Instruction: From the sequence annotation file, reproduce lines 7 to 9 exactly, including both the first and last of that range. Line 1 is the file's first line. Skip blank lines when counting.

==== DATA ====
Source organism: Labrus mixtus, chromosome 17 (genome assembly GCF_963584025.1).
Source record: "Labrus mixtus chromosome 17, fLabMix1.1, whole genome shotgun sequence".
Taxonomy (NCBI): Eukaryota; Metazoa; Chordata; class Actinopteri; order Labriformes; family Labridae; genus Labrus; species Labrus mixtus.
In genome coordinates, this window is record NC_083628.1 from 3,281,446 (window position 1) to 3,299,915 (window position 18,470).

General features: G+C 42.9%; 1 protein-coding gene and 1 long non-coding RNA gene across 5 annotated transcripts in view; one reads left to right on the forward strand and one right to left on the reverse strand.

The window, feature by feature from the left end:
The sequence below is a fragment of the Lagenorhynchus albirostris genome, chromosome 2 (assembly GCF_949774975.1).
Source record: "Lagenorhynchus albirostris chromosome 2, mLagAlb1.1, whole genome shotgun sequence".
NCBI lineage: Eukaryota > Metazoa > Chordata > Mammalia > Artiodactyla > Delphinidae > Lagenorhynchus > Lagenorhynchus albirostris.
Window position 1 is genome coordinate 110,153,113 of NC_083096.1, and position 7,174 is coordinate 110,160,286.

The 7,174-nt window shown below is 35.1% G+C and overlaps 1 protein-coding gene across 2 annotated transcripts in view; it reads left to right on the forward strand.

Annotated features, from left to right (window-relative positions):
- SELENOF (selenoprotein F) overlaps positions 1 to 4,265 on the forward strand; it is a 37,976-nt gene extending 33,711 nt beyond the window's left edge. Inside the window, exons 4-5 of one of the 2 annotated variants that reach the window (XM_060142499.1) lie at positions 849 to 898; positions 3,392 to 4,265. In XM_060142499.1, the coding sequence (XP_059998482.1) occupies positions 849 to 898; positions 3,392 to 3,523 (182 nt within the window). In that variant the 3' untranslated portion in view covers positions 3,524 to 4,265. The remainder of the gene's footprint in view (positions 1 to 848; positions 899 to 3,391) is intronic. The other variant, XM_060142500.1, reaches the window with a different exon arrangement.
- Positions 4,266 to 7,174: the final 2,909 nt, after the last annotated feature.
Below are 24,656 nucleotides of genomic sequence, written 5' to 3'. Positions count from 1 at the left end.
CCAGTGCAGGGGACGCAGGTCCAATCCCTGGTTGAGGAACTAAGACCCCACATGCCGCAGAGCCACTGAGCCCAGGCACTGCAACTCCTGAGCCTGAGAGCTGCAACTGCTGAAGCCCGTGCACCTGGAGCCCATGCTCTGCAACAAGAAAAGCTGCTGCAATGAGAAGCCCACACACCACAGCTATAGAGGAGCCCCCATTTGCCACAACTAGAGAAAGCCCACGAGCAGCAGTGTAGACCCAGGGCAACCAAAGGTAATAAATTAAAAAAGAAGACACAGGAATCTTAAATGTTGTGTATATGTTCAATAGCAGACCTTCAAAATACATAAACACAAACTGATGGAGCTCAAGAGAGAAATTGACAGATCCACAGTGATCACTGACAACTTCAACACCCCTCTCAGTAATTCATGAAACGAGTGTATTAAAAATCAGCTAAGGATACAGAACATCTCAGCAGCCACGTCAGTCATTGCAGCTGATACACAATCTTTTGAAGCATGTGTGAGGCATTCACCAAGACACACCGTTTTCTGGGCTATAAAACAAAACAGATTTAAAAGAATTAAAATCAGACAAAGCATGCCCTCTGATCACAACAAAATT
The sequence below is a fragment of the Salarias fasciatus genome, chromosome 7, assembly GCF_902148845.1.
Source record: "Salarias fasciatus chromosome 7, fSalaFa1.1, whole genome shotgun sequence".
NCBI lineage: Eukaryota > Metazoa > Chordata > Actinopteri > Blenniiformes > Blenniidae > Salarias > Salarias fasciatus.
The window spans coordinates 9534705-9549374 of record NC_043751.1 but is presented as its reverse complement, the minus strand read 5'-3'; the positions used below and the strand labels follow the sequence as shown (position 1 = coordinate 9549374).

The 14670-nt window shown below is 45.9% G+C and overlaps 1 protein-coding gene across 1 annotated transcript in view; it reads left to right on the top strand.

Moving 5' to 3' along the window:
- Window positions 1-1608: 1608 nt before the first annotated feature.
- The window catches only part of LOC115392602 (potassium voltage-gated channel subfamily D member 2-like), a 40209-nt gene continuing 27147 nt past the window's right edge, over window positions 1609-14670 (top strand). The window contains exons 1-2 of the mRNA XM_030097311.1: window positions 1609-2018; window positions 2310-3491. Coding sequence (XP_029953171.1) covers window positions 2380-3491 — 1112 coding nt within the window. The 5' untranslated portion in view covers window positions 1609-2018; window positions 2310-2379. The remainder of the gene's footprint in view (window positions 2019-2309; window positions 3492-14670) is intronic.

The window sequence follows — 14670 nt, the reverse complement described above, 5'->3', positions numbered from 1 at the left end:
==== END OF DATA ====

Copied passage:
The sequence below is a fragment of the Lagenorhynchus albirostris genome, chromosome 2 (assembly GCF_949774975.1).
Source record: "Lagenorhynchus albirostris chromosome 2, mLagAlb1.1, whole genome shotgun sequence".
NCBI lineage: Eukaryota > Metazoa > Chordata > Mammalia > Artiodactyla > Delphinidae > Lagenorhynchus > Lagenorhynchus albirostris.